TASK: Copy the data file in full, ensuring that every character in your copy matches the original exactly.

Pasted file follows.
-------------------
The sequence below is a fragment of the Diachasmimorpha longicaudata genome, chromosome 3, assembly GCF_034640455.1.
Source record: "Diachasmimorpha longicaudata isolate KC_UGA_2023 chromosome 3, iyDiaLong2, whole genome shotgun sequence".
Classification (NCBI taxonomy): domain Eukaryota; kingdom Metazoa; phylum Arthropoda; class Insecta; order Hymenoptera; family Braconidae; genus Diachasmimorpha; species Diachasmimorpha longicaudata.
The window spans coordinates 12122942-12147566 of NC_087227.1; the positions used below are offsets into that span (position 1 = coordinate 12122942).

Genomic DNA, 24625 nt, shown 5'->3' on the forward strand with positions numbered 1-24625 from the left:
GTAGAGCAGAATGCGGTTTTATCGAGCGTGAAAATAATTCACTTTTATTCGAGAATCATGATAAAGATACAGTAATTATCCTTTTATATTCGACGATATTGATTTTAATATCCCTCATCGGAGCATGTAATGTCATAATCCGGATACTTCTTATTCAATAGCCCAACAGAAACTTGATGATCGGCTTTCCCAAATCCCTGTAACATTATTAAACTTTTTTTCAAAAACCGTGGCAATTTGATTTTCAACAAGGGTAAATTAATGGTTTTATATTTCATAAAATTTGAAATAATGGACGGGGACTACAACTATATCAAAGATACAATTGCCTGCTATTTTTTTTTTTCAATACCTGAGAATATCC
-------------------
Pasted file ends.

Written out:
The sequence below is a fragment of the Diachasmimorpha longicaudata genome, chromosome 3, assembly GCF_034640455.1.
Source record: "Diachasmimorpha longicaudata isolate KC_UGA_2023 chromosome 3, iyDiaLong2, whole genome shotgun sequence".
Classification (NCBI taxonomy): domain Eukaryota; kingdom Metazoa; phylum Arthropoda; class Insecta; order Hymenoptera; family Braconidae; genus Diachasmimorpha; species Diachasmimorpha longicaudata.
The window spans coordinates 12122942-12147566 of NC_087227.1; the positions used below are offsets into that span (position 1 = coordinate 12122942).

Genomic DNA, 24625 nt, shown 5'->3' on the forward strand with positions numbered 1-24625 from the left:
GTAGAGCAGAATGCGGTTTTATCGAGCGTGAAAATAATTCACTTTTATTCGAGAATCATGATAAAGATACAGTAATTATCCTTTTATATTCGACGATATTGATTTTAATATCCCTCATCGGAGCATGTAATGTCATAATCCGGATACTTCTTATTCAATAGCCCAACAGAAACTTGATGATCGGCTTTCCCAAATCCCTGTAACATTATTAAACTTTTTTTCAAAAACCGTGGCAATTTGATTTTCAACAAGGGTAAATTAATGGTTTTATATTTCATAAAATTTGAAATAATGGACGGGGACTACAACTATATCAAAGATACAATTGCCTGCTATTTTTTTTTTTCAATACCTGAGAATATCC